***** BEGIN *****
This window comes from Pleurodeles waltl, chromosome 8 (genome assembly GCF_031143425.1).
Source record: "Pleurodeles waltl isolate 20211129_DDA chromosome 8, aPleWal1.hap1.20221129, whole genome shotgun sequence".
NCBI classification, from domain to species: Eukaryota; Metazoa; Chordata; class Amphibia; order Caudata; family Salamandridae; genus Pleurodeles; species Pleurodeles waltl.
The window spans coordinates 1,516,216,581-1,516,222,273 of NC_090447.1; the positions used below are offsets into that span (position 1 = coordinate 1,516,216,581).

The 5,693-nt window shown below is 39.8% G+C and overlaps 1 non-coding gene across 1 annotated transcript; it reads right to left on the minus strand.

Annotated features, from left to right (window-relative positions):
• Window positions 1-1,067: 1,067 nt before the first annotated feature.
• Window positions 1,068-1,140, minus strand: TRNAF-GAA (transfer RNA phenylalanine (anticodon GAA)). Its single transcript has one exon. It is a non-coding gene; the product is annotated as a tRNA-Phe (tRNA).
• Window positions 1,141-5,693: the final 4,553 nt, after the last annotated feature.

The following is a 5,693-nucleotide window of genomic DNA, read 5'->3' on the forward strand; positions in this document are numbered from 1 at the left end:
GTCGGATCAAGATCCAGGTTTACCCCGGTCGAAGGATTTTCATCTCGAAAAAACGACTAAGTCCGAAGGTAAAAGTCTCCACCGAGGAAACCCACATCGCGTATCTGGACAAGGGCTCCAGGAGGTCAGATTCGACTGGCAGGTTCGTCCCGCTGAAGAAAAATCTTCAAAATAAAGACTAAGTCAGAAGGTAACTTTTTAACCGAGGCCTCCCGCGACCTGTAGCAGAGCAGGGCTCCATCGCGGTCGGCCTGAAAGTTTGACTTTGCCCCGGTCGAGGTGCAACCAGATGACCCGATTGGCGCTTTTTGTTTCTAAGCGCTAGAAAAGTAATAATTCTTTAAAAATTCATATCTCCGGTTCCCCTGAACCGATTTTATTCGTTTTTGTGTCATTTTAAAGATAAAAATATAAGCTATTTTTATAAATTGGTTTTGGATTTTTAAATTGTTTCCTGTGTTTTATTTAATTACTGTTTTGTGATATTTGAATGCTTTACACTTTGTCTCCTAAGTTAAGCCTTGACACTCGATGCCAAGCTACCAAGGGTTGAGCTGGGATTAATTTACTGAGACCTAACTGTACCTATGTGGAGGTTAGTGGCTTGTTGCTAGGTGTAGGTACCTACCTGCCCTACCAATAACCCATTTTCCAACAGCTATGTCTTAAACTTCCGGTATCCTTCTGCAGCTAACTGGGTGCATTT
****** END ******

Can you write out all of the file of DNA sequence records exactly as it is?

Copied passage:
This window comes from Pleurodeles waltl, chromosome 8 (genome assembly GCF_031143425.1).
Source record: "Pleurodeles waltl isolate 20211129_DDA chromosome 8, aPleWal1.hap1.20221129, whole genome shotgun sequence".
NCBI classification, from domain to species: Eukaryota; Metazoa; Chordata; class Amphibia; order Caudata; family Salamandridae; genus Pleurodeles; species Pleurodeles waltl.
The window spans coordinates 1,516,216,581-1,516,222,273 of NC_090447.1; the positions used below are offsets into that span (position 1 = coordinate 1,516,216,581).

The 5,693-nt window shown below is 39.8% G+C and overlaps 1 non-coding gene across 1 annotated transcript; it reads right to left on the minus strand.

Annotated features, from left to right (window-relative positions):
• Window positions 1-1,067: 1,067 nt before the first annotated feature.
• Window positions 1,068-1,140, minus strand: TRNAF-GAA (transfer RNA phenylalanine (anticodon GAA)). Its single transcript has one exon. It is a non-coding gene; the product is annotated as a tRNA-Phe (tRNA).
• Window positions 1,141-5,693: the final 4,553 nt, after the last annotated feature.

The following is a 5,693-nucleotide window of genomic DNA, read 5'->3' on the forward strand; positions in this document are numbered from 1 at the left end:
GTCGGATCAAGATCCAGGTTTACCCCGGTCGAAGGATTTTCATCTCGAAAAAACGACTAAGTCCGAAGGTAAAAGTCTCCACCGAGGAAACCCACATCGCGTATCTGGACAAGGGCTCCAGGAGGTCAGATTCGACTGGCAGGTTCGTCCCGCTGAAGAAAAATCTTCAAAATAAAGACTAAGTCAGAAGGTAACTTTTTAACCGAGGCCTCCCGCGACCTGTAGCAGAGCAGGGCTCCATCGCGGTCGGCCTGAAAGTTTGACTTTGCCCCGGTCGAGGTGCAACCAGATGACCCGATTGGCGCTTTTTGTTTCTAAGCGCTAGAAAAGTAATAATTCTTTAAAAATTCATATCTCCGGTTCCCCTGAACCGATTTTATTCGTTTTTGTGTCATTTTAAAGATAAAAATATAAGCTATTTTTATAAATTGGTTTTGGATTTTTAAATTGTTTCCTGTGTTTTATTTAATTACTGTTTTGTGATATTTGAATGCTTTACACTTTGTCTCCTAAGTTAAGCCTTGACACTCGATGCCAAGCTACCAAGGGTTGAGCTGGGATTAATTTACTGAGACCTAACTGTACCTATGTGGAGGTTAGTGGCTTGTTGCTAGGTGTAGGTACCTACCTGCCCTACCAATAACCCATTTTCCAACAGCTATGTCTTAAACTTCCGGTATCCTTCTGCAGCTAACTGGGTGCATTT